A remarkable study from researchers at the Salk Institute has uncovered a profound new insight into how our circadian rhythms are regulated through light-sensing mechanisms within our eyes. The research could lead to new ways to combat insomnia and help reset the internal clocks of people with disrupted circadian rhythms.

We know that our circadian rhythms are fundamentally driven by exposure to light, and we also know that artificial blue light can disrupt those natural 24-hour rhythms. But how do our bodies actively sense light and adapt their circadian rhythm accordingly? Well, it comes down to a small volume of retinal cells in the back of our eyes and a recently discovered light-sensitive retinal protein called melanopsin.

Melanopsin was only identified less than two decades ago and its discovery helped define a new class of retinal cells. Alongside the rods and cones in our eyes we have a small amount of innately photosensitive cells. These cells are designed to not help us see, but rather sense light as part of our circadian management system.

When these specific retinal cells sense light, they produce melanopsin, which directly tells certain parts of our brain to stay awake and alert. As well as suppressing melatonin, melanopsin has been found to help regulate and set our body's circadian rhythm.

"Compared to other light-sensing cells in the eye, melanopsin cells respond as long as the light lasts, or even a few seconds longer," says Ludovic Mure, first author of the paper. "That's critical, because our circadian clocks are designed to respond only to prolonged illumination."

The new study set out to uncover exactly what molecular mechanism occurs when melanopsin cells are triggered by light. Generally, proteins called arrestins act to block the activity of certain receptors, however, this research unexpectedly revealed that the continual melanopsin activity in the eye was actually maintained by the interaction between two particular arrestins.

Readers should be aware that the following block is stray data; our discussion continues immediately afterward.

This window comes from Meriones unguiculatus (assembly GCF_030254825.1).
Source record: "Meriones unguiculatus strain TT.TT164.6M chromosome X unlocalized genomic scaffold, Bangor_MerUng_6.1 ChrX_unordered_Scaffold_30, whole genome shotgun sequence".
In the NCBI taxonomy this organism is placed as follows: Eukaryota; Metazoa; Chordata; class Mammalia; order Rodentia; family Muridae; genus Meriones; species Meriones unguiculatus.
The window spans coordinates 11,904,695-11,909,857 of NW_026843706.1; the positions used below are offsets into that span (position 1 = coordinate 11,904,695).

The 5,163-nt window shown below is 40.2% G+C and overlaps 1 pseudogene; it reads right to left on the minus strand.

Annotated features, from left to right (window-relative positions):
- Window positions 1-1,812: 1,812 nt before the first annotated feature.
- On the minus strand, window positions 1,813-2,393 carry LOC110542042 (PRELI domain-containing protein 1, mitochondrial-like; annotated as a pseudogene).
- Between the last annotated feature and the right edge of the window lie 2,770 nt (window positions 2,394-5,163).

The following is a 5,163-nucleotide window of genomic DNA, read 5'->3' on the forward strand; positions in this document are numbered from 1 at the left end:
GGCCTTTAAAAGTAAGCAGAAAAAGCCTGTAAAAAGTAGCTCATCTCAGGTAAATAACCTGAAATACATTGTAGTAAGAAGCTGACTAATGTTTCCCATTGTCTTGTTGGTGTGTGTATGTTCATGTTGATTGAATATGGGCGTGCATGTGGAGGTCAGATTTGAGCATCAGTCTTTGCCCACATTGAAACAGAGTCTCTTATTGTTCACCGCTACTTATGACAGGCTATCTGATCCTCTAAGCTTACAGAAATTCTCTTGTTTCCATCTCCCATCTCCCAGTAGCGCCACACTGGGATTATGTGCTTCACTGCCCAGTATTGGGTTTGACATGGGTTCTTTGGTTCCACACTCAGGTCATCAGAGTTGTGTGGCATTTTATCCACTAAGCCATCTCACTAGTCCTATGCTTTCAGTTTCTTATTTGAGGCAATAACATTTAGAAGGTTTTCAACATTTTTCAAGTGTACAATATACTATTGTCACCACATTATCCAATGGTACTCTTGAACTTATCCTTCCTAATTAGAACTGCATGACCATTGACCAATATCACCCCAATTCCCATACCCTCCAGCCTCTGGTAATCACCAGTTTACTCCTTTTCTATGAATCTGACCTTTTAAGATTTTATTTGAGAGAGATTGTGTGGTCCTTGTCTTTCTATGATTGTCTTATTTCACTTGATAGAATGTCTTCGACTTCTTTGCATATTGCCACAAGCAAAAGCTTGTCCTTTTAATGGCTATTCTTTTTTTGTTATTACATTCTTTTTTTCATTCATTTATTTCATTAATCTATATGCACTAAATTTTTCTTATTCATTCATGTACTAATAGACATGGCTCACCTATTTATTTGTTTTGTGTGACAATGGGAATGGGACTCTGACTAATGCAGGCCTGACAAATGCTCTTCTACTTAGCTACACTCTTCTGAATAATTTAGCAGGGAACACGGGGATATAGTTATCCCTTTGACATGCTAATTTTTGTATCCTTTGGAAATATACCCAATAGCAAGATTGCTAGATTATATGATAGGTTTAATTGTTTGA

Animal studies revealed that two arrestins (beta arrestin 1 and beta arrestin 2) worked together to maintain continued melanopsin activity in the presence of light stimulation. When one of those arrestins was blocked, melanopsin regeneration was disrupted suggesting this mechanism helps manage the continual signal to the brain that there is light and we should stay alert.

"Our study suggests the two arrestins accomplish regeneration of melanopsin in a peculiar way," says Satchidananda Panda, senior author on the study. "One arrestin does its conventional job of arresting the response, and the other helps the melanopsin protein reload its retinal light-sensing co-factor. When these two steps are done in quick succession, the cell appears to respond continuously to light."

The hypothesis following on from this research is that by understanding how light sensed by the eye can help set our circadian rhythm, we can hopefully produce treatments for a huge variety of disorders. If light from our digital screens is artificially overstimulating melanopsin and disrupting our circadian rhythm, maybe this mechanism can be interrupted using drugs. Or maybe some people suffering from insomnia could have their circadian clocks chemically reset by triggering this mechanism. Panda and the research team at Salk will be turning their focus towards these questions for the next stages of their work.

The new study was published in the journal Cell Reports.